Saturday, May 30, 2009

Nurturing your family

Defining family in today’s world is a ‘hot topic’ in some circles.

I’m defining the family as they have for centuries with a husband and a wife, their children and posterity, their ancestors and extended family. I know that there are many factors that may change the mix in the family - death, remarriage, never married, divorce, adoption, no children, etc. The fact remains, even after the mix, that everyone has family.

What a blessing families are when nurturing relationships are a priority. Developing good family relationships takes work, sacrifice, unselfishness, love and a great deal of time. I can’t tell you how many times my New Year’s resolution has been to remember every family member’s birthday (including extended family) for the year with a card or a call or a gift. I have failed every year. But I am determined before I die, that I will accomplish that resolution.

I love my family and with that love comes vulnerability. Is it worth it? Yes, a thousand times, yes. The nurturing that comes from some family members makes up for the lack from others. The ‘perfect’ family does not exist and yet that is not a reason to give up hope on making it just a little better. Dr. James D. MacArthur teaches the principle of the scale of ‘one to ten’. You can use this principle in every aspect of your life. I am using family relationships as the example for our purposes here.

If ‘one’ is the worst and ‘ten’ is the best, think about what ‘number’ your family relationships would be. Dr. MacArthur teaches that you can’t expect to move from a ‘two’ to a ‘ten’ overnight. You can, however, make choices that could make that ‘two’ turn into a ‘two and a half’ or a ‘three’ in a very short time. And then make choices to make it better than the ‘two and a half’ or ‘three’ and so forth.

We all have busy lives. Family members live near and far. We share a history and a bond….and our choices either strengthen or weaken the family. I have come up with some ideas that you might want to implement that will strengthen and nurture your family.

Create a calendar - Use PAF, Calendar Creator, or some other software. Add birthdays, anniversaries, pictures (you may want to even include ancestors).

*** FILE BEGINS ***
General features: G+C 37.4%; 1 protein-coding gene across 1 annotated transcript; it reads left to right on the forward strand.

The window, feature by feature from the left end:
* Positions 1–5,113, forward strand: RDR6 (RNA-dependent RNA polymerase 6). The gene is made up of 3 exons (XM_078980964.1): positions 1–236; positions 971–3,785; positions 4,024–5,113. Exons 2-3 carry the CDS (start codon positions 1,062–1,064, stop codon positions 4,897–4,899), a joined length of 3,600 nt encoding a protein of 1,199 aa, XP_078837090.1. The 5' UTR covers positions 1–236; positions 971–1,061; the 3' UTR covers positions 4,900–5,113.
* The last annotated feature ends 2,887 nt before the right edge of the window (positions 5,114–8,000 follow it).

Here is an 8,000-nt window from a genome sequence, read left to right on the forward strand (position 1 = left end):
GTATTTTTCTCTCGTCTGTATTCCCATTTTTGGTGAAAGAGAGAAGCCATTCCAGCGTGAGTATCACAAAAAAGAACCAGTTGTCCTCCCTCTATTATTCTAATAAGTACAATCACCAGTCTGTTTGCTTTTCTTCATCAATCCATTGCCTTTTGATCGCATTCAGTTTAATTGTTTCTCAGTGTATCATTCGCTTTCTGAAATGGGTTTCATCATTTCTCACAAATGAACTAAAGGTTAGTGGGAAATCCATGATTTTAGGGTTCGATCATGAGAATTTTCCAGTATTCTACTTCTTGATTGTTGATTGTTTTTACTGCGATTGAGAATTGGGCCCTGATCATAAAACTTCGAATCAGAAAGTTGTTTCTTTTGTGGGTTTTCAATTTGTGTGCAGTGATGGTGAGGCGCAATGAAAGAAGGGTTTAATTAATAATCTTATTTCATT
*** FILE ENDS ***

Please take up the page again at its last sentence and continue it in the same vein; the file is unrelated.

Create a family newsletter - Publish monthly, bi-monthly, quarterly, semi-annually. Items to include: Upcoming events, birthdays, anniversaries, awards received by family members, pictures, recipes, family historical moments, words of wisdom from older family members, etc.

Create a Christmas letter - Annually. Update extended family on your doings for the year.
Create a family website – (do a google search “family web site”+free)

Write a “Round Robin Letter” - Email or Snail mail. One person begins the letter and sends it to another household of the family. That family reads and adds to the letter and sends it to the next household….this continues until it returns to original sender where only the part of the letter everyone has read is then deleted and then is continued to be added to and sent forth again.

Annual Gathering - A day or more than one day. Choose a location that will accommodate all who would attend. Potluck or have catered. Share genealogical research. Share stories. Catch up with each other’s lives. Take pictures…lots of them.

Annual Camping Trip - Music, Games, Campfires, Stories, Crafts, Food, Pictures, Family flag, Skits, Talent show, Fishing, Hiking, Swimming, Service project. This can be a time where the older members of the family can really shine. Make it wonderful for the kids.

Enjoy creating the ties in your family that will bless each one.

Thursday, May 28, 2009

All Records and All Sources are Clues

I was six years old when I first met my great uncle Simon. It was my first trip to Minnesota to meet some of my father’s relatives. I was somewhat shy around those ‘ancient’ Scandinavians, but I listened intently as they visited. Simon’s wife, Hanne, from that first meeting became one of my favorite people of all time. Her happy and positive nature was never diminished by the hardships she experienced.